Effects of changes on minorities at crux of NC voting trial

RALEIGH -- Changes to North Carolina's voting access rules finally go to trial this week, with a judge ultimately determining whether Republican legislators illegally diminished the opportunity for minorities to participate in the political process.

The U.S. Justice Department, voting and civil rights groups and individuals sued soon after the General Assembly approved an elections overhaul law in summer 2013. After interim arguments reached the U.S. Supreme Court last fall, the trial begins Monday and expected to last two to three weeks addresses the crux of the allegations.

Provisions being argued in a Winston-Salem federal courtroom reduced the number of days of early voting from 17 to 10, eliminated same-day registration during the early-vote period and prohibited the counting of Election Day ballots cast in the wrong precinct.

Attorneys representing those who sued contend the restrictions violate the federal Voting Rights Act and the U.S. Constitution by throwing up large electoral obstacles to minority voters historically subjected to racial bias and should be thrown out.

"We will show that the law is a calculated effort by politicians to manipulate the voting rules by targeting the very measures that African-Americans and Latino voters use at significantly higher rates than white voters," said Donita Judge, an attorney with the Advancement Project, which is representing the state NAACP in the lawsuits.

Attorneys for the state and Republican Gov. Pat McCrory, who signed the law, say there's no evidence the law will diminish the ability of black citizens to elect who they want representing them. None of the restrictions are barred by the Constitution, according to a brief previewing their case, and black voter participation increased during the 2014 elections - when changes were first implemented - compared to the 2010 elections.

"We are very confident our common-sense election laws will be upheld by the court," said Rep. David Lewis, R-Harnett, who helped shepherd the 2013 legislation.

The provision in the law setting a photo identification requirement to vote in person in 2016 won't be contested right now.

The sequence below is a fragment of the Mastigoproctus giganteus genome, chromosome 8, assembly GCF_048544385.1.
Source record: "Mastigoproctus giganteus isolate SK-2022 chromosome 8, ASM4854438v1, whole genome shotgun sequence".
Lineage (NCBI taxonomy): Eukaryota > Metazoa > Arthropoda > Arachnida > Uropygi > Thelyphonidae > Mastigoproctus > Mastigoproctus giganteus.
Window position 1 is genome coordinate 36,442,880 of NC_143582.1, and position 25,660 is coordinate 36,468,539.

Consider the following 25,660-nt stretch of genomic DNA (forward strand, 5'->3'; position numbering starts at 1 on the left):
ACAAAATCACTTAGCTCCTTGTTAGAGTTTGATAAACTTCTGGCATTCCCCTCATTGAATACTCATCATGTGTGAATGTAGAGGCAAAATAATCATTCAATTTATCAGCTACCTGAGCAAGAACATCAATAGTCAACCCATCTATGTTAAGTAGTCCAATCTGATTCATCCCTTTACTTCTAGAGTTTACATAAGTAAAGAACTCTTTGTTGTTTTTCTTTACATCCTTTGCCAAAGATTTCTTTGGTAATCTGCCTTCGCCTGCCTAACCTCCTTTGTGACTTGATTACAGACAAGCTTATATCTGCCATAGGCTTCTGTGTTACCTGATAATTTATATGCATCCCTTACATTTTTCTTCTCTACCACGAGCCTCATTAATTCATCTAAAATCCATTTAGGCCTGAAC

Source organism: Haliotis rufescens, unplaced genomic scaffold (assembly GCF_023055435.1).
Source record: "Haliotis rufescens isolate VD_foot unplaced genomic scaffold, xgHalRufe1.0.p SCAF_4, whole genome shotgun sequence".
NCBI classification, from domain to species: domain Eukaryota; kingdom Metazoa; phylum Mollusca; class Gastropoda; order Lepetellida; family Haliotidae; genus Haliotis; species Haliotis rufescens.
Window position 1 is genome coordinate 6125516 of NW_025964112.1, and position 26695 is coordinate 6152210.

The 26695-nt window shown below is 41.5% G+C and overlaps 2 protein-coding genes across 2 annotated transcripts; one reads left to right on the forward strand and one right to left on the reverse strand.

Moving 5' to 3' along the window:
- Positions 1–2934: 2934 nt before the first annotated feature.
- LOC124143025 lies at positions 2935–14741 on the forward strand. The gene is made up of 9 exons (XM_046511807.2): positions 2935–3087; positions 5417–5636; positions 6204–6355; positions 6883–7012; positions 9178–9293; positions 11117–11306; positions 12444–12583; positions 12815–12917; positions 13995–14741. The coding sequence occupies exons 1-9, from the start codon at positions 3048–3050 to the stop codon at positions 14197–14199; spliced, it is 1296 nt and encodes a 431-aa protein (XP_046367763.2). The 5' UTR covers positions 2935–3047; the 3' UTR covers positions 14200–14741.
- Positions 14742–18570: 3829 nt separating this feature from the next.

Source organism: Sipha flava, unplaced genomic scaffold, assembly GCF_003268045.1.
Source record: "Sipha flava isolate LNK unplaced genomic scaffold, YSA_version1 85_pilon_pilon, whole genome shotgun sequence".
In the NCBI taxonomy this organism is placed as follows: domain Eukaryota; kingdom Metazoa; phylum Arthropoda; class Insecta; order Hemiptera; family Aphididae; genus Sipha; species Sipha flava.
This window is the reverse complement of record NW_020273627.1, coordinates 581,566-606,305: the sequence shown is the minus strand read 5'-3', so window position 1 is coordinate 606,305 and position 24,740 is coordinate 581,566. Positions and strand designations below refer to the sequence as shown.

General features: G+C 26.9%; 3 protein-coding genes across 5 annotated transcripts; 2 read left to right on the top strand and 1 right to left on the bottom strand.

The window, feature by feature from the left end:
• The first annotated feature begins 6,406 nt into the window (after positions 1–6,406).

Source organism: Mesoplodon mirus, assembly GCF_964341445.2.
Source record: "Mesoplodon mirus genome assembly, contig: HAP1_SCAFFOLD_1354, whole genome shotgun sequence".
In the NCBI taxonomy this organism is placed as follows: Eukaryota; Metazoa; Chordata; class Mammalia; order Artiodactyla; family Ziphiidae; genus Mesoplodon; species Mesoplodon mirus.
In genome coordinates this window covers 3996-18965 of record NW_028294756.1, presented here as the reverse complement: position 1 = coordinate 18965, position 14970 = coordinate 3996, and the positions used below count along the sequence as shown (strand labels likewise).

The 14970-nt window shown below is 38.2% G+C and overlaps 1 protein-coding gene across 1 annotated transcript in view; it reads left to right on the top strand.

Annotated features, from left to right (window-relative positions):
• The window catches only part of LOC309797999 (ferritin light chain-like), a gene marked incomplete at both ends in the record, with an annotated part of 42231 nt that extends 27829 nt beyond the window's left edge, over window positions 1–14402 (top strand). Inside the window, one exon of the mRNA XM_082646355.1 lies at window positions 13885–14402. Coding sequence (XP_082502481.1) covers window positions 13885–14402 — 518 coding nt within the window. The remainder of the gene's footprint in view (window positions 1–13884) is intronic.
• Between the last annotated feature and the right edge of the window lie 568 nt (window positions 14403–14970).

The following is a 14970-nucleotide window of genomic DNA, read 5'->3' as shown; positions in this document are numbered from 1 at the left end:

U.S. District Judge Thomas Schroeder set aside that part of the litigation after the Legislature last month changed the mandate so more people having trouble obtaining an ID can vote without one. State attorneys have now asked Schroeder to dismiss the voter ID complaints.

Plaintiffs' attorneys have 100 people on their witness list. One of them, Sandra Beatty of Greenville, is a black double amputee and legally blind. Beatty said by deposition she tried to vote last October but found out later the ballot failed to count because she wasn't registered.

"It would be a blessing if I was able to do it the same day and vote the same day" through same-day registration due to her transportation challenges, Beatty testified. A state's attorney pointed out later in the deposition that registration can still be completed by mail.

Schroeder isn't expected to rule immediately after this month's arguments. Rick Hasen, a professor at the University of California-Irvine School of Law and election law expert, said the U.S. government and other groups who sued will face an uphill climb to win in trial court because the Voting Rights Act standard being cited is difficult to meet.

Still, Hasen called the 2013 North Carolina law "the single biggest rollback of voting rights in one package that we've seen" since the 1965 federal voting law.

The state law was approved just after the U.S. Supreme Court struck down a Voting Rights Act provision requiring the Justice Department to sign off on voting changes in several before they could be enforced. Hasen said the case ultimately could lead to "preclearance" again for North Carolina and other states if courts determine their election laws were intentionally used to discriminate.

"So the stakes are very high here," Hasen said.

Report a Typo
Copyright © 2020 by The Associated Press. All Rights Reserved.